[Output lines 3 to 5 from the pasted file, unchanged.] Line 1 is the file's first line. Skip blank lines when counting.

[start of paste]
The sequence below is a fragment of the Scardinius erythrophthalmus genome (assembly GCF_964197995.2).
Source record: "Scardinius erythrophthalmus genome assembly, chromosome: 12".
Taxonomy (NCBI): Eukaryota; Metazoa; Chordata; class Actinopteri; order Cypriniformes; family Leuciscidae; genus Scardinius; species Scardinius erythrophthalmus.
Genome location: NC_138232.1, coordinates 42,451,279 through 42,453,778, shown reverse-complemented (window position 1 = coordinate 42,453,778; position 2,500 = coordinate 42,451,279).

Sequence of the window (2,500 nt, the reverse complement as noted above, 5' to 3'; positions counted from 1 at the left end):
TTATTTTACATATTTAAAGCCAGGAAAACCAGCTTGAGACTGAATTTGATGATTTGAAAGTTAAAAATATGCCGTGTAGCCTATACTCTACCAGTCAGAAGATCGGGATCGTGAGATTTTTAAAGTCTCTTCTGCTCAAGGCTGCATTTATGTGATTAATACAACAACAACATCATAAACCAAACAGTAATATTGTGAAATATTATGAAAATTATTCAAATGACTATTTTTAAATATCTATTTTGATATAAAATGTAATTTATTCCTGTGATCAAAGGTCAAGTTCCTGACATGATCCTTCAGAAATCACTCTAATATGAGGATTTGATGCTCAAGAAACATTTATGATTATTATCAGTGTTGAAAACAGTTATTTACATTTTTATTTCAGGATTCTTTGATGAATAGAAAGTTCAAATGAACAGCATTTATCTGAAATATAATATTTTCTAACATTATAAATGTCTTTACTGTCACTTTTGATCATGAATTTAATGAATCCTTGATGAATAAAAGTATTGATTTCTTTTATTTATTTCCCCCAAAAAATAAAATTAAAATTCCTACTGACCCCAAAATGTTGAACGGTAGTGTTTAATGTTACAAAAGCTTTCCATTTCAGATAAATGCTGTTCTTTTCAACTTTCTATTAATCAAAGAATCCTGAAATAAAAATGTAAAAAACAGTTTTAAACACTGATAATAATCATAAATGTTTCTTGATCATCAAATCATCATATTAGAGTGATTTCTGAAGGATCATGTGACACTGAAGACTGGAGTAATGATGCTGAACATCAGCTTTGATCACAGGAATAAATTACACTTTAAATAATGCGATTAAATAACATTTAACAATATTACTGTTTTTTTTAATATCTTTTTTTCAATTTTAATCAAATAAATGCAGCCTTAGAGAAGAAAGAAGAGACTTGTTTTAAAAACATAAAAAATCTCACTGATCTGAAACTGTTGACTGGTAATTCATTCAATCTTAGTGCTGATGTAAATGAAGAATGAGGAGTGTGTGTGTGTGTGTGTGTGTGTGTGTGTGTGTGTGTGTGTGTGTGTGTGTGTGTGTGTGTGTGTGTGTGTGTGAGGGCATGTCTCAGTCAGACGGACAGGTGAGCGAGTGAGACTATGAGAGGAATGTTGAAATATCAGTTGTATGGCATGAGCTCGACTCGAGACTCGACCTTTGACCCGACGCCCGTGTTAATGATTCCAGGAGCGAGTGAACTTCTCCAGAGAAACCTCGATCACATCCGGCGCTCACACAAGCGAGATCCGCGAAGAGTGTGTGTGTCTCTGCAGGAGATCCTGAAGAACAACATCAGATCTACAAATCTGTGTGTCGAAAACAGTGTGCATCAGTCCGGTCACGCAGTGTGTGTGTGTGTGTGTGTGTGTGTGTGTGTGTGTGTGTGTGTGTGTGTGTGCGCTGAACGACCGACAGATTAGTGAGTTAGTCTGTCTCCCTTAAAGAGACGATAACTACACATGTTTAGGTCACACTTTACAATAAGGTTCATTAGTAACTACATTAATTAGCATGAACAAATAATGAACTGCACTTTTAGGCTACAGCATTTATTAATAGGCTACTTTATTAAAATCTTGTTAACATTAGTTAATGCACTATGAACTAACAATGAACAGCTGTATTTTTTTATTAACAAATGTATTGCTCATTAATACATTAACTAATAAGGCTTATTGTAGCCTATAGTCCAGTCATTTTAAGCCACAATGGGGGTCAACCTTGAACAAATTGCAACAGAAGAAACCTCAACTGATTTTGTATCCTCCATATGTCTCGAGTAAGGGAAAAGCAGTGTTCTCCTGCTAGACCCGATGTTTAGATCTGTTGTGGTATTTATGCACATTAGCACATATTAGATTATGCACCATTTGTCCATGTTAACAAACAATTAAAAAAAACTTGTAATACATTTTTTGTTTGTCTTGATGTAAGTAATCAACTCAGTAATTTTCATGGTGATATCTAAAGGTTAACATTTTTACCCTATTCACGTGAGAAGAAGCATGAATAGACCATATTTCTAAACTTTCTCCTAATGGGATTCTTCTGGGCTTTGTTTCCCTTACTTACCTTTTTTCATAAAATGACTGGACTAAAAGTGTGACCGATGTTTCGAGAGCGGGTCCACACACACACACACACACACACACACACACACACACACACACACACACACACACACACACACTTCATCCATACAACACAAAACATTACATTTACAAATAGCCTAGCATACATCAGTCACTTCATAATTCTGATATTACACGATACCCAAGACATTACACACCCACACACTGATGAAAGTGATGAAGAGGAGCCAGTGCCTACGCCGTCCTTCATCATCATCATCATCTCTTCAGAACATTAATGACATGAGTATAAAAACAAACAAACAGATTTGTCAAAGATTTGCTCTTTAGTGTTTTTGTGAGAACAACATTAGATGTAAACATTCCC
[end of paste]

Taxonomy (NCBI): Eukaryota; Metazoa; Chordata; class Actinopteri; order Cypriniformes; family Leuciscidae; genus Scardinius; species Scardinius erythrophthalmus.
Genome location: NC_138232.1, coordinates 42,451,279 through 42,453,778, shown reverse-complemented (window position 1 = coordinate 42,453,778; position 2,500 = coordinate 42,451,279).

Sequence of the window (2,500 nt, the reverse complement as noted above, 5' to 3'; positions counted from 1 at the left end):